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In re Shank

Supreme Court of New York, Second Department

November 15, 2017

In the Matter of Kenneth S. Shank, respondent,
v.
Michele Shank, appellant.

          Jeffrey S. Schecter & Associates, P.C., Garden City, NY (Bryce R. Levine of counsel), for appellant.

          Law Office of Dorothy A. Courten, PLLC, Hauppauge, NY, for respondent.

          MARK C. DILLON, J.P. JOHN M. LEVENTHAL SYLVIA O. HINDS-RADIX HECTOR D. LASALLE, JJ.

          DECISION & ORDER

         Appeal by Michele Shank from an order of protection of the Family Court, Suffolk County (Frank A. Tantone, J.), dated February 22, 2017. The order of protection, upon a finding that Michele Shank committed the family offenses of harassment in the first degree and harassment in the second degree, made after a hearing, directed her, among other things, to stay away from the petitioner and the parties' three children until and including February 22, 2018.

         ORDERED that the order of protection is affirmed, without costs or disbursements.

         In February 2017, the petitioner commenced this family offense proceeding pursuant to Family Court Act article 8 against the appellant, who is the petitioner's wife and the mother of his three children. The parties and their children reside together in the marital home pursuant to a temporary stipulation entered into by the parties in January 2017.

         After a hearing, the Family Court found that the appellant committed the family offenses of harassment in the first degree and harassment in the second degree, and issued an order of protection dated February 22, 2017. The order of protection, inter alia, directed the appellant to refrain from having contact with the petitioner and the children until and including February 22, 2018. The family offenses arose out of two incidents that occurred in the marital home on September 19, 2016, and February 4, 2017, respectively, during which time all three children were home. The February 4, 2017, incident occurred in the presence of the parties' five-year old daughter.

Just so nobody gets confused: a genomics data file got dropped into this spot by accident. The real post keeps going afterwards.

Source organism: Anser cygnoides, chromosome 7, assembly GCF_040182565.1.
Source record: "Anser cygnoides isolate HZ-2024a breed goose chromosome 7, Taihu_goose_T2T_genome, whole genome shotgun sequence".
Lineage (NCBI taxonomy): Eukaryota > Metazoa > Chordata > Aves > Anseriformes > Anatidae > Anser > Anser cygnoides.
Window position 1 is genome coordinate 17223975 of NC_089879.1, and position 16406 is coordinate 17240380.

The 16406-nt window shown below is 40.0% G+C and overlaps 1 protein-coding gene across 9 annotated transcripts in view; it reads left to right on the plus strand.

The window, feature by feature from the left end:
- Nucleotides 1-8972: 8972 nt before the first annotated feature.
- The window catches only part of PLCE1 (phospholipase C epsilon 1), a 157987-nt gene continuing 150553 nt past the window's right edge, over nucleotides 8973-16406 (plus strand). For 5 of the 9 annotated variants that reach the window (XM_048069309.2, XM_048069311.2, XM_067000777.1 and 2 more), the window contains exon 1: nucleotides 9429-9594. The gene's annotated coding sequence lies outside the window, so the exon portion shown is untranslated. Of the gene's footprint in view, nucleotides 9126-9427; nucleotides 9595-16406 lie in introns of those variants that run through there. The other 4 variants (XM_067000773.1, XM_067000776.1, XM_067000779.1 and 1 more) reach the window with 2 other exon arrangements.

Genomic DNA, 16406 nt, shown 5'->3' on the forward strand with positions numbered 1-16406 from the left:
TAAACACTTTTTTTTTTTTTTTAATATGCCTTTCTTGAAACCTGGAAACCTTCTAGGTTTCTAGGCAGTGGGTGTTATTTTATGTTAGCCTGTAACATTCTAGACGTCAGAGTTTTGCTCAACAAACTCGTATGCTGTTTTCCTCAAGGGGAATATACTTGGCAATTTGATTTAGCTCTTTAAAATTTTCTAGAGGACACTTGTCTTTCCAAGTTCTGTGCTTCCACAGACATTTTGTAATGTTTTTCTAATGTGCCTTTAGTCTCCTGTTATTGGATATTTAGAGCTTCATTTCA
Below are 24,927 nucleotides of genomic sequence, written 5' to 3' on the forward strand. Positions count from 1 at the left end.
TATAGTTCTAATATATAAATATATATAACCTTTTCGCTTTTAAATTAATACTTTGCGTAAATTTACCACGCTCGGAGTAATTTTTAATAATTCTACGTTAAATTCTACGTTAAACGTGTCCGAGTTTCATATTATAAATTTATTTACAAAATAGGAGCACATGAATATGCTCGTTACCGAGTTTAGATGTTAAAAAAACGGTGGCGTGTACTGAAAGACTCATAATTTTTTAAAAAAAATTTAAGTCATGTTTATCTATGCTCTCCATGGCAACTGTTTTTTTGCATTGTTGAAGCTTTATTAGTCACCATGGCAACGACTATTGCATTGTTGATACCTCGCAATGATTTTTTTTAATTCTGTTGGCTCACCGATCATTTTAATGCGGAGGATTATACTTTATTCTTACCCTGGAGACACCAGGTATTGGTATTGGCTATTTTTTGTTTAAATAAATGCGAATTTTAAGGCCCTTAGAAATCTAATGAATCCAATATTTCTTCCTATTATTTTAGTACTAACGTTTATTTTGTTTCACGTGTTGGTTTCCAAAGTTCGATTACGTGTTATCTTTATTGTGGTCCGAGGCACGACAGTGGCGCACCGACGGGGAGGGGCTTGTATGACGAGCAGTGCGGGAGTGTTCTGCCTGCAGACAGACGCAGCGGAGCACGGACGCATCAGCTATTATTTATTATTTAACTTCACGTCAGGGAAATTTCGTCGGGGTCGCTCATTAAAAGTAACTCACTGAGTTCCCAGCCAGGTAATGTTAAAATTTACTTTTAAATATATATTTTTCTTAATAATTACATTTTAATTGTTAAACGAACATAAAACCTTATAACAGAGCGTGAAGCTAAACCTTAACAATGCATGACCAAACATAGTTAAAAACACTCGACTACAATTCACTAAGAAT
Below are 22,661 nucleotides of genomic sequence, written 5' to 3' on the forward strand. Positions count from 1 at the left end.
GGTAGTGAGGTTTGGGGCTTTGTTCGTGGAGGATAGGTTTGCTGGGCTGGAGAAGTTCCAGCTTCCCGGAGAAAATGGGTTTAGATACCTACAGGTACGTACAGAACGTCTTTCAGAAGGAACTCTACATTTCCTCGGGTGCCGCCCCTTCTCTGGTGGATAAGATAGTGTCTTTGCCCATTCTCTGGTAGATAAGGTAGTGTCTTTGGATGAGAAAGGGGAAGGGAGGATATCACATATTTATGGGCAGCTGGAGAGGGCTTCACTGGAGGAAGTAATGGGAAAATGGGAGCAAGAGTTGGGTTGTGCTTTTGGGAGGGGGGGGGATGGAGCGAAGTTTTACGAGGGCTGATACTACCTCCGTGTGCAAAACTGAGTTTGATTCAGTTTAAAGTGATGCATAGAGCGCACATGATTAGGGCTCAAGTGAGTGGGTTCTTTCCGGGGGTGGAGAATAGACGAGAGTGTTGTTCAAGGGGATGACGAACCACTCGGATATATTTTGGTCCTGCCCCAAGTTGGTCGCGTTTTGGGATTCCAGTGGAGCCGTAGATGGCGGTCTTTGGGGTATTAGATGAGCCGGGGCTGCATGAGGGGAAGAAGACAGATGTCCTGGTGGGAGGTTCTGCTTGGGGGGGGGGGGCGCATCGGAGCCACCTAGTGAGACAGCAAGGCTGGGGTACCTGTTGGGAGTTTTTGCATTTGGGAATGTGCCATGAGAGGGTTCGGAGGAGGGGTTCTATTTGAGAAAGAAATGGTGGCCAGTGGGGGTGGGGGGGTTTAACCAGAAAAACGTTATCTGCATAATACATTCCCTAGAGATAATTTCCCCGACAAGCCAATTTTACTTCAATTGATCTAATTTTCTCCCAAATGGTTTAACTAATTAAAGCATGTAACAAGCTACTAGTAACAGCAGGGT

"A family offense must be established by a fair preponderance of the evidence" (M.B. v L.T., 152 A.D.3d 475, 476; see Family Ct Act § 832; Matter of Zhou Hong Zheng v Hsin Cheng, 144 A.D.3d 1166, 1167). "The determination of whether a family offense was committed is a factual issue to be resolved by the hearing court, and its determinations regarding the credibility of witnesses are entitled to great weight on appeal unless clearly unsupported by the record" (M.B. v L.T., 152 A.D.3d at 476; see Matter of Armanious v Armanious, 152 A.D.3d 674; Matter of Crenshaw v Thorpe-Crenshaw, 146 A.D.3d 951, 952; Matter of Frimer v Frimer, 143 A.D.3d 895, 896).

         Here, according due deference to the credibility determinations of the Family Court, a fair preponderance of the evidence adduced at the fact-finding hearing supported a finding that the appellant committed the family offense of harassment in the second degree (see Family Ct Act §§ 812[1]; 832; Penal Law § 240.26[1], [3]; Matter of Frimer v Frimer, 143 A.D.3d at 896; Matter of Henderson v Henderson, 137 A.D.3d 911, 912; Matter of Garcia v Marini, 133 A.D.3d 751, 752). The evidence demonstrated that on both September 19, 2016, and February 4, 2017, the appellant, with the intent to harass, annoy, or alarm the petitioner, struck or subjected him to physical contact (see Penal Law § 240.26[1]; Matter of Maiorino v Maiorino, 107 A.D.3d 717). Further, on two occasions on February 4, 2017, the appellant engaged in a course of conduct consisting of screaming at and striking the appellant on his face, neck, and back with both of her hands, which alarmed or seriously annoyed him and served no legitimate purpose (see Penal Law § 240.26[3]; Matter of Frimer v Frimer, 143 A.D.3d at 896).

         However, contrary to the Family Court's findings, the petitioner failed to establish by a fair preponderance of the evidence that the appellant committed the family offense of harassment in the first degree. The evidence failed to establish that the appellant's conduct put the petitioner "in reasonable fear of physical injury" (Penal Law § 240.25; see Matter of Filipowski v Sullivan-Tirelli, 139 A.D.3d 1063). Accordingly, we exercise our factual review power to vacate the finding that the appellant committed the family offense of harassment in the first degree (see Matter of Filipowski v Sullivan-Tirelli, 139 A.D.3d at 1064).

         Under the circumstances of this case, we find no basis to disturb the order of protection (see Family Ct Act § 842; Matter of Frimer v Frimer, 143 A.D.3d at 897). Contrary to the appellant's contention, the evidence demonstrated that the order of protection in favor of the petitioner, as well as the parties' three children, was the appropriate disposition, even without a finding that the appellant committed the family offense of harassment in the first degree, since it was reasonably necessary to provide meaningful protection to them and to eradicate the root of the domestic disturbance (see Family Ct Act § 842[a], [k]; Matter of Crenshaw v ...


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